Howard, still recovering from offseason back surgery, returned too soon and played with an indifference that didn't sit well with fans. Whenever questions about his pending free agency were brought up he dodged them, refusing to commit to staying in LA, and furthering the disconnect between him and the Lakers faithful.
Adding to the feeling of uncertainty the Lakers beloved owner, Dr. Jerry Buss, passed away in the middle of the season, leaving the running of the franchise to his children. Many fans began to wonder whether the team would be able to recapture their success without their patriarch.
Kobe Bryant, ever the soldier, put the Lakers (and Howard) on his back, dragging them to the playoffs. It was supposed to be a cakewalk season, one in which Bryant wouldn't have to do the heavy lifting with three other surefire Hall of Fame players with him. Instead Kobe had to put together a season for the ages, but the strain proved too much and his Achilles snapped with just 2 games remaining in the season. In keeping with the tragic theme, Lakers fans watched in horror as their hero limped off the floor, his career in jeopardy.
That summer, after the Lakers were swept in the first round by the Spurs, Dwight Howard fled to Houston, where he would have less accountability as James Harden's sidekick than he would as the face of the league's most popular franchise. While fans weren't sad to see him go they knew the loss of such a valuable asset would hurt.
Things didn't get much better for the 2013-2014 squad, as Bryant played a total of six games before succumbing to another injury. Hoping to maintain salary cap space, Kupchak pieced together a lineup made up of one-year contract players who had been castoffs from other franchises. They looked more like the Bad News Bears than the Lakers, playing so poorly that they ended up with the seventh pick in the 2014 NBA Draft.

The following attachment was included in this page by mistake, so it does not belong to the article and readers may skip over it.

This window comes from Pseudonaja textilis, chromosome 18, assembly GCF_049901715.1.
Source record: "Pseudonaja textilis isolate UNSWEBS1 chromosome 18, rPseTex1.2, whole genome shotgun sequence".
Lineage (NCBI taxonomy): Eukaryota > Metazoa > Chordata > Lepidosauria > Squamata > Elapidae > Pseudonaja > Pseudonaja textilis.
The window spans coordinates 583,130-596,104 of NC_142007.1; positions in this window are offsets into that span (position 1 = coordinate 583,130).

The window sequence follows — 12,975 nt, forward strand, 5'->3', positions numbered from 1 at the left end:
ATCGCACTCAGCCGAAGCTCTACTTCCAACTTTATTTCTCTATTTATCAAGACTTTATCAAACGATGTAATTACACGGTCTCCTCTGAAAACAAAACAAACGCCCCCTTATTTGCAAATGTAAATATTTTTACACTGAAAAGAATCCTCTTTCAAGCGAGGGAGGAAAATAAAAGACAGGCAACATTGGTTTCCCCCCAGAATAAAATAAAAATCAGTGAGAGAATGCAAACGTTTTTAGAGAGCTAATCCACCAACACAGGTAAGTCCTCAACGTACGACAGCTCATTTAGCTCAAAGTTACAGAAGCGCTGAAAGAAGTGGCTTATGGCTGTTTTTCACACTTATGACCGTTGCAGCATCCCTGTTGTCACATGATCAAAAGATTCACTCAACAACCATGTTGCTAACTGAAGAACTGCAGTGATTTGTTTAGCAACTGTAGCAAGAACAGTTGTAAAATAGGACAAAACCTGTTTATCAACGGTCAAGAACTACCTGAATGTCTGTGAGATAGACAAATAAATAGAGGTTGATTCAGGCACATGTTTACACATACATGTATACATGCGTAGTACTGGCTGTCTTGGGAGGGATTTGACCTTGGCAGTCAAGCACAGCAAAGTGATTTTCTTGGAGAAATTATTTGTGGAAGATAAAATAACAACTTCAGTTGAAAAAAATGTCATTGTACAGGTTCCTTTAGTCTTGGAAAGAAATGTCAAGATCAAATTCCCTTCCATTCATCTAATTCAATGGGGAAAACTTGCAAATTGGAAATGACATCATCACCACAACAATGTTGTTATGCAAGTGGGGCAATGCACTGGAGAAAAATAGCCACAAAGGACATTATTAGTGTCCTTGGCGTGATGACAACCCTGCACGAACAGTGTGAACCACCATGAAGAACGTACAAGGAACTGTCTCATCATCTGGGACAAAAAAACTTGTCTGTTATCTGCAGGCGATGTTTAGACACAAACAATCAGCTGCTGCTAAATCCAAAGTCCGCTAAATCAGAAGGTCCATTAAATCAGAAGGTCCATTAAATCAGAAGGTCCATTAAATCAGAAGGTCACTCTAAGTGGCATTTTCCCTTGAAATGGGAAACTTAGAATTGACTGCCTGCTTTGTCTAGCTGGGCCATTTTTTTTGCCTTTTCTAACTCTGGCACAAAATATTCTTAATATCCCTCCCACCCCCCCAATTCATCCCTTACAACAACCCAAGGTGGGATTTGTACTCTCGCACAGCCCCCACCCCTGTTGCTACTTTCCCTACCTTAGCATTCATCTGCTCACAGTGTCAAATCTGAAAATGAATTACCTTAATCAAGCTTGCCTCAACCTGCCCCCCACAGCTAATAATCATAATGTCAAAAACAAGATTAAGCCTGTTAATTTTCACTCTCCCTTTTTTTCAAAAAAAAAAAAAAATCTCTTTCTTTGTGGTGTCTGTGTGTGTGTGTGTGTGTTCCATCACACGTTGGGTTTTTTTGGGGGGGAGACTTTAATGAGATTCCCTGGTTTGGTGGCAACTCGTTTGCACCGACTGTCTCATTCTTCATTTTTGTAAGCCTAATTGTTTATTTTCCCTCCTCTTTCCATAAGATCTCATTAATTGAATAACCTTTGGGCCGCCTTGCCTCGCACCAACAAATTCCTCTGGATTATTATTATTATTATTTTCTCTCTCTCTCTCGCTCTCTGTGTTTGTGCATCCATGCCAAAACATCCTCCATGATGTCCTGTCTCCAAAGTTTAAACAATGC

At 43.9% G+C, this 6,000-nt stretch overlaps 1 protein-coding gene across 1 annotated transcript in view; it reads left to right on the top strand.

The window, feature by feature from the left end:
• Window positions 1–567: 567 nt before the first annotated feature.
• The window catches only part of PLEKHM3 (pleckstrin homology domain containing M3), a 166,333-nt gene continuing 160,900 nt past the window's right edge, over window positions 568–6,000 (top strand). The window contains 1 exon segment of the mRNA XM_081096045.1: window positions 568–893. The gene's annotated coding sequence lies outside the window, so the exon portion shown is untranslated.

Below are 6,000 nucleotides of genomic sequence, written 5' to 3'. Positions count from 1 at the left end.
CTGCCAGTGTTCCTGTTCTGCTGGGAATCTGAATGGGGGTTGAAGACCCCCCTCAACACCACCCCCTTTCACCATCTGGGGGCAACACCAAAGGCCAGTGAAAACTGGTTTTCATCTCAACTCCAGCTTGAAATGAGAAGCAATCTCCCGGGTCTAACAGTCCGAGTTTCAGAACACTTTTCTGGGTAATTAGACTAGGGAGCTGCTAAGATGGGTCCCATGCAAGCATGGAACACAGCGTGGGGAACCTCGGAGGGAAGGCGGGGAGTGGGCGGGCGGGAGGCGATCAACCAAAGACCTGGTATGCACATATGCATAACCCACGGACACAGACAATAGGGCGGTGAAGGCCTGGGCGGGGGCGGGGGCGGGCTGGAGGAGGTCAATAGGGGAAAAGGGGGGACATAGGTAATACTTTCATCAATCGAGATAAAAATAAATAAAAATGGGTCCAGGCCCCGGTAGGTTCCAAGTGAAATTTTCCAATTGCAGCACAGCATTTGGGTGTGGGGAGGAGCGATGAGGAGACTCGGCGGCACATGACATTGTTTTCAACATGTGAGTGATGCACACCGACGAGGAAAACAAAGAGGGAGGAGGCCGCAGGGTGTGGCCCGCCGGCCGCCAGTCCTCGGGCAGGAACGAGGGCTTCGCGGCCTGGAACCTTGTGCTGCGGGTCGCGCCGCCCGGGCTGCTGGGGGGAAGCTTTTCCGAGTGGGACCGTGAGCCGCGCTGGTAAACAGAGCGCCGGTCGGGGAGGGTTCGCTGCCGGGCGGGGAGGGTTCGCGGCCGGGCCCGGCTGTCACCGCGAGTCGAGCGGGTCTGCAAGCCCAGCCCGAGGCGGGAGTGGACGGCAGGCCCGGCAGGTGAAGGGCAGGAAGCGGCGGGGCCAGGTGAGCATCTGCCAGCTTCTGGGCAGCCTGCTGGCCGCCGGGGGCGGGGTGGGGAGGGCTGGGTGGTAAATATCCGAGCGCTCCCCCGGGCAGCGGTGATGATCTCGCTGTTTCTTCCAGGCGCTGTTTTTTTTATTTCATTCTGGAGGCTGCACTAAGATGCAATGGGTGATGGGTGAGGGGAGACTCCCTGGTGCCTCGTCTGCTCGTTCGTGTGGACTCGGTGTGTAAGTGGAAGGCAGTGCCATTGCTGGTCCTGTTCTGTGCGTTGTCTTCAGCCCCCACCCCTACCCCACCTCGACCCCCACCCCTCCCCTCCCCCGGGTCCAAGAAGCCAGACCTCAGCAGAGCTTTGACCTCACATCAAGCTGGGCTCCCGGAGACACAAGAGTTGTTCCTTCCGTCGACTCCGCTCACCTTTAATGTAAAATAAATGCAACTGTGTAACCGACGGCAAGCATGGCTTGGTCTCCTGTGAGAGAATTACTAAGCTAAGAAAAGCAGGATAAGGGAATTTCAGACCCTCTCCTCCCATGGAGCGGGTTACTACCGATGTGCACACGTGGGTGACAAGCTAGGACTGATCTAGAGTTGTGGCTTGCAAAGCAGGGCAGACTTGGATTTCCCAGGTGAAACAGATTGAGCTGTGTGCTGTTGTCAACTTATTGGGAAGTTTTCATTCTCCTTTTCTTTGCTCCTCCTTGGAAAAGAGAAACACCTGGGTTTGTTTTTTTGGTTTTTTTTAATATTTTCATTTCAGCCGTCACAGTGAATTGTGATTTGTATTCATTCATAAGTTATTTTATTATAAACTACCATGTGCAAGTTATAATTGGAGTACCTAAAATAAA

That pick was used on Julius Randle, the promising power forward out of Kentucky. The Lakers also brought in former Showtime Laker Byron Scott to coach the team, and continued with their strategy of handing out one-year deals, strangely only opening the checkbook to pay the streaky Nick Young on a four-year deal. With no marquee free agent signing on, Lakers fans pinned their hopes for the future on the development of Randle.
Fans couldn't believe their misfortune when Randle broke his leg in the first game of the season. His debut campaign was over after playing just 14 minutes. For the remainder of the year fans suffered through another Bryant injury and starting lineups that featured the likes of Wesley Johnson, Robert Sacre, and Carlos Boozer.
From December 8th, 2011 through the end of the 2014-2015 season in April was a marathon of melancholy for the former powerhouse franchise. Through it all, fans stayed strong in their belief that the Lakers would be back sooner rather than later.
Beginning To Rise
Finishing with the 4th-worse record in the league, the Lakers had an 82% chance of keeping their top-5 protected pick. Fans braced for the worst, but hoped for the best. With everything on the line, the future would be decided by an assortment of ping pong balls.
That's when it happened.
The Lakers didn't just keep their pick, they jumped from the 4th spot up to 2nd. In a draft that features two (2!) impressive bigs at the top, landing the second pick was beyond a stroke of good luck, it was the basketball gods smiling on Los Angeles once more.
The unquestionable victory on lottery night gave fans something they had been missing for so long: real hope for the future. To the Lakers faithful, it was more than just a draft pick, it was a sign that their luck might finally be changing, that the cloud hanging over the franchise since the Chris Paul veto might, at long last, be giving way.
Assuming they don't trade the pick, next season the Lakers will add two top rookies to their lineup (Randle and the 2nd pick) who are both locked in on cost-controlled contracts for some time. They will also bring back promising young players like Jordan Clarkson, Jabari Brown, and Tarik Black, and will have cap space to pursue the likes of Kevin Love and LaMarcus Aldridge in free agency.
A successful summer and 2015-2016 season could lead to the Lakers being one of the top destinations for the loaded 2016 free agent class, which means that one year from now the comeback could be complete. It's been a long and difficult road, but finally, it's time to celebrate and appreciate that things are looking up. The rebirth of the Los Angeles Lakers begins tonight.
Happy Draft Day, Lakers fans.
Follow Trevor Lane on Twitter @16ringsNBA